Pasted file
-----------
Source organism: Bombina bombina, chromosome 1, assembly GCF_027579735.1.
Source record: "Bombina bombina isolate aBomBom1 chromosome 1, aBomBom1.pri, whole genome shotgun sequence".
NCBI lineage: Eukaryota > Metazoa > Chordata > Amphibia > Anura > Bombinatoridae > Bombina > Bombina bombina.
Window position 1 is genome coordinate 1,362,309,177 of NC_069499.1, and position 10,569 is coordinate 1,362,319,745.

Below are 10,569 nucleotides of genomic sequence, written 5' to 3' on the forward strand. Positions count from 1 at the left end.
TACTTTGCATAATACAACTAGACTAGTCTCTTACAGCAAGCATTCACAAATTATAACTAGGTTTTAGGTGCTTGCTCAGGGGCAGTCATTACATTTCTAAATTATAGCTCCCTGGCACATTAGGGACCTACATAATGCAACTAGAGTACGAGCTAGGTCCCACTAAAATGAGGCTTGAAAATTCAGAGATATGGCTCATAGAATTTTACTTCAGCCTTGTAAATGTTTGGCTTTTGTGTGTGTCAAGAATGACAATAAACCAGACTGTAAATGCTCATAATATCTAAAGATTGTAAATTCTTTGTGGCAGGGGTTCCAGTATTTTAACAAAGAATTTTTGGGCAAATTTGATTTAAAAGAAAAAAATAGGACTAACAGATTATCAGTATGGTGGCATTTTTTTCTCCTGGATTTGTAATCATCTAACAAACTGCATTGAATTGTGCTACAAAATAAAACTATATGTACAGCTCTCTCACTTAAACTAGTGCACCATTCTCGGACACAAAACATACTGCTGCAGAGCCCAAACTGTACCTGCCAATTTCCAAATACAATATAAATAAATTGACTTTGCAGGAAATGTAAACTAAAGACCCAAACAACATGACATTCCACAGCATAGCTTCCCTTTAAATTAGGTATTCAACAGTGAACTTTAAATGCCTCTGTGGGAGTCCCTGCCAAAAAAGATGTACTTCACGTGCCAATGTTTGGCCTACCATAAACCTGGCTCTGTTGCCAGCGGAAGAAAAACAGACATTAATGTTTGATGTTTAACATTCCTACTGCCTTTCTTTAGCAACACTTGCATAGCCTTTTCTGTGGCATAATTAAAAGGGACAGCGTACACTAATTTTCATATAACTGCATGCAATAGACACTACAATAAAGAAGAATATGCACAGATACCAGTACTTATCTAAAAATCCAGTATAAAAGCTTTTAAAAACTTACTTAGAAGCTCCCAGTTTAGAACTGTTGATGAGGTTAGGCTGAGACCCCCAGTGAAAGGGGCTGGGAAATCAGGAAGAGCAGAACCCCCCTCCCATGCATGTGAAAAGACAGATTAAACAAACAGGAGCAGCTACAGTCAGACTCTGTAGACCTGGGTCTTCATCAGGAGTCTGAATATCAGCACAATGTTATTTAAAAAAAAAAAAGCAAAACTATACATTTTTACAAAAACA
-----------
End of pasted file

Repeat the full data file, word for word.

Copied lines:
Source organism: Bombina bombina, chromosome 1, assembly GCF_027579735.1.
Source record: "Bombina bombina isolate aBomBom1 chromosome 1, aBomBom1.pri, whole genome shotgun sequence".
NCBI lineage: Eukaryota > Metazoa > Chordata > Amphibia > Anura > Bombinatoridae > Bombina > Bombina bombina.
Window position 1 is genome coordinate 1,362,309,177 of NC_069499.1, and position 10,569 is coordinate 1,362,319,745.

Below are 10,569 nucleotides of genomic sequence, written 5' to 3' on the forward strand. Positions count from 1 at the left end.
TACTTTGCATAATACAACTAGACTAGTCTCTTACAGCAAGCATTCACAAATTATAACTAGGTTTTAGGTGCTTGCTCAGGGGCAGTCATTACATTTCTAAATTATAGCTCCCTGGCACATTAGGGACCTACATAATGCAACTAGAGTACGAGCTAGGTCCCACTAAAATGAGGCTTGAAAATTCAGAGATATGGCTCATAGAATTTTACTTCAGCCTTGTAAATGTTTGGCTTTTGTGTGTGTCAAGAATGACAATAAACCAGACTGTAAATGCTCATAATATCTAAAGATTGTAAATTCTTTGTGGCAGGGGTTCCAGTATTTTAACAAAGAATTTTTGGGCAAATTTGATTTAAAAGAAAAAAATAGGACTAACAGATTATCAGTATGGTGGCATTTTTTTCTCCTGGATTTGTAATCATCTAACAAACTGCATTGAATTGTGCTACAAAATAAAACTATATGTACAGCTCTCTCACTTAAACTAGTGCACCATTCTCGGACACAAAACATACTGCTGCAGAGCCCAAACTGTACCTGCCAATTTCCAAATACAATATAAATAAATTGACTTTGCAGGAAATGTAAACTAAAGACCCAAACAACATGACATTCCACAGCATAGCTTCCCTTTAAATTAGGTATTCAACAGTGAACTTTAAATGCCTCTGTGGGAGTCCCTGCCAAAAAAGATGTACTTCACGTGCCAATGTTTGGCCTACCATAAACCTGGCTCTGTTGCCAGCGGAAGAAAAACAGACATTAATGTTTGATGTTTAACATTCCTACTGCCTTTCTTTAGCAACACTTGCATAGCCTTTTCTGTGGCATAATTAAAAGGGACAGCGTACACTAATTTTCATATAACTGCATGCAATAGACACTACAATAAAGAAGAATATGCACAGATACCAGTACTTATCTAAAAATCCAGTATAAAAGCTTTTAAAAACTTACTTAGAAGCTCCCAGTTTAGAACTGTTGATGAGGTTAGGCTGAGACCCCCAGTGAAAGGGGCTGGGAAATCAGGAAGAGCAGAACCCCCCTCCCATGCATGTGAAAAGACAGATTAAACAAACAGGAGCAGCTACAGTCAGACTCTGTAGACCTGGGTCTTCATCAGGAGTCTGAATATCAGCACAATGTTATTTAAAAAAAAAAAAGCAAAACTATACATTTTTACAAAAACA